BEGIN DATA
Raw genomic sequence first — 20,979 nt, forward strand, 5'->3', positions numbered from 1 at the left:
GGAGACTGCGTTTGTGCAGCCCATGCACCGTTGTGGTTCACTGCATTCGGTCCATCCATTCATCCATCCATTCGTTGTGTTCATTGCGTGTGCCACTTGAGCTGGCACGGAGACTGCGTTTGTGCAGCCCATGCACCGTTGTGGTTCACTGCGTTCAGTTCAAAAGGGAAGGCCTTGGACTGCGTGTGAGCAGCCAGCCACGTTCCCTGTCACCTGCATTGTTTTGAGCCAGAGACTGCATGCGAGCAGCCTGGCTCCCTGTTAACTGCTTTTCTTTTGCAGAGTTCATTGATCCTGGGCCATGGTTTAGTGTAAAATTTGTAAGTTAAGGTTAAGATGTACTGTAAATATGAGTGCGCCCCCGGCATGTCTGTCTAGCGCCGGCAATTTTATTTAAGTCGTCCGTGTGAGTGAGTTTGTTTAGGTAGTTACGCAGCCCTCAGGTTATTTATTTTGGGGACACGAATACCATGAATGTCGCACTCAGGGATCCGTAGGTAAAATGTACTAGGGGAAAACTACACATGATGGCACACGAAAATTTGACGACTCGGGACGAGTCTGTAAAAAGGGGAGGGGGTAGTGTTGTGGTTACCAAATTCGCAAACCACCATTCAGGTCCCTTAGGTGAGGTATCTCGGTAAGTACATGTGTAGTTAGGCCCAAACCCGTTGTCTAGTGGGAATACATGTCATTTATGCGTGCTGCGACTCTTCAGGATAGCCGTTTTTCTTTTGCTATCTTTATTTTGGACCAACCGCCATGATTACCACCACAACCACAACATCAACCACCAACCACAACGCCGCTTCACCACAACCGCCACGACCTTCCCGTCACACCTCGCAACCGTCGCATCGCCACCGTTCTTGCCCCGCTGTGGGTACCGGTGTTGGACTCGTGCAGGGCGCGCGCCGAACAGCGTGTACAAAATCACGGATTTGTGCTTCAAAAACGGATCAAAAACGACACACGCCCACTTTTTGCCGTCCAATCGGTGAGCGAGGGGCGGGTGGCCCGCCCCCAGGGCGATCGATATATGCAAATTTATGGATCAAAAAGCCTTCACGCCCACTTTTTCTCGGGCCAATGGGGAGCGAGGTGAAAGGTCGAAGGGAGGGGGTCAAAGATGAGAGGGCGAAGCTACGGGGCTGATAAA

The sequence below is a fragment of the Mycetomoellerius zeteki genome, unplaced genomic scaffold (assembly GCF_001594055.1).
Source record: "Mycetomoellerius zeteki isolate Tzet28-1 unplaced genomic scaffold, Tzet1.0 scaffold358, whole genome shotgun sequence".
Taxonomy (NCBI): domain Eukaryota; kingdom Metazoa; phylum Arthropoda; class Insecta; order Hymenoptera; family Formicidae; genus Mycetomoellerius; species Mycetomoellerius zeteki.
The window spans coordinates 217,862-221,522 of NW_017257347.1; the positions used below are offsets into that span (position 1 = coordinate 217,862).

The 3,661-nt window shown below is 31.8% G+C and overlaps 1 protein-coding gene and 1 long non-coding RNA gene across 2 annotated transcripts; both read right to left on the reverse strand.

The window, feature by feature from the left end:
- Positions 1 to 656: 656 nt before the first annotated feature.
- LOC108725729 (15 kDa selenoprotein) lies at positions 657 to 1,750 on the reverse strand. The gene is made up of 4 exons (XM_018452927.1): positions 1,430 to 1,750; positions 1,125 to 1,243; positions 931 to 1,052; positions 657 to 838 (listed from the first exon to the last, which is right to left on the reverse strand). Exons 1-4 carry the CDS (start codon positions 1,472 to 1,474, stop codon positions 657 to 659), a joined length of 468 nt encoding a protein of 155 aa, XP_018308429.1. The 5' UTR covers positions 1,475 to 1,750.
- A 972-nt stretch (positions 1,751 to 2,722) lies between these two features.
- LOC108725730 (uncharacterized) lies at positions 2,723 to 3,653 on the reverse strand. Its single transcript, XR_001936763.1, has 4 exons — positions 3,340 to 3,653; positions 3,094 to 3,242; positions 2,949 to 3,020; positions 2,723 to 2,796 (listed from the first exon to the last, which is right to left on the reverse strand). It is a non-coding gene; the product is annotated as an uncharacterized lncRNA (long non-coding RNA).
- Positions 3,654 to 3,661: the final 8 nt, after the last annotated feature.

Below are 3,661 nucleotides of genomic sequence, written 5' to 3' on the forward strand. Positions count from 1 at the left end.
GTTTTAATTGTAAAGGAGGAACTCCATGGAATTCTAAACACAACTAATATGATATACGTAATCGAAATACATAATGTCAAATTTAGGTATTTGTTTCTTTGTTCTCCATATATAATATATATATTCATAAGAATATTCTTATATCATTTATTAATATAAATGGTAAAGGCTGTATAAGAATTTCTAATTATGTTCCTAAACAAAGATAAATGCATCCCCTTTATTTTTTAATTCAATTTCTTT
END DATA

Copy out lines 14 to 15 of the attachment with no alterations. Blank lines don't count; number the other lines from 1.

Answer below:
Below are 3,661 nucleotides of genomic sequence, written 5' to 3' on the forward strand. Positions count from 1 at the left end.
GTTTTAATTGTAAAGGAGGAACTCCATGGAATTCTAAACACAACTAATATGATATACGTAATCGAAATACATAATGTCAAATTTAGGTATTTGTTTCTTTGTTCTCCATATATAATATATATATTCATAAGAATATTCTTATATCATTTATTAATATAAATGGTAAAGGCTGTATAAGAATTTCTAATTATGTTCCTAAACAAAGATAAATGCATCCCCTTTATTTTTTAATTCAATTTCTTT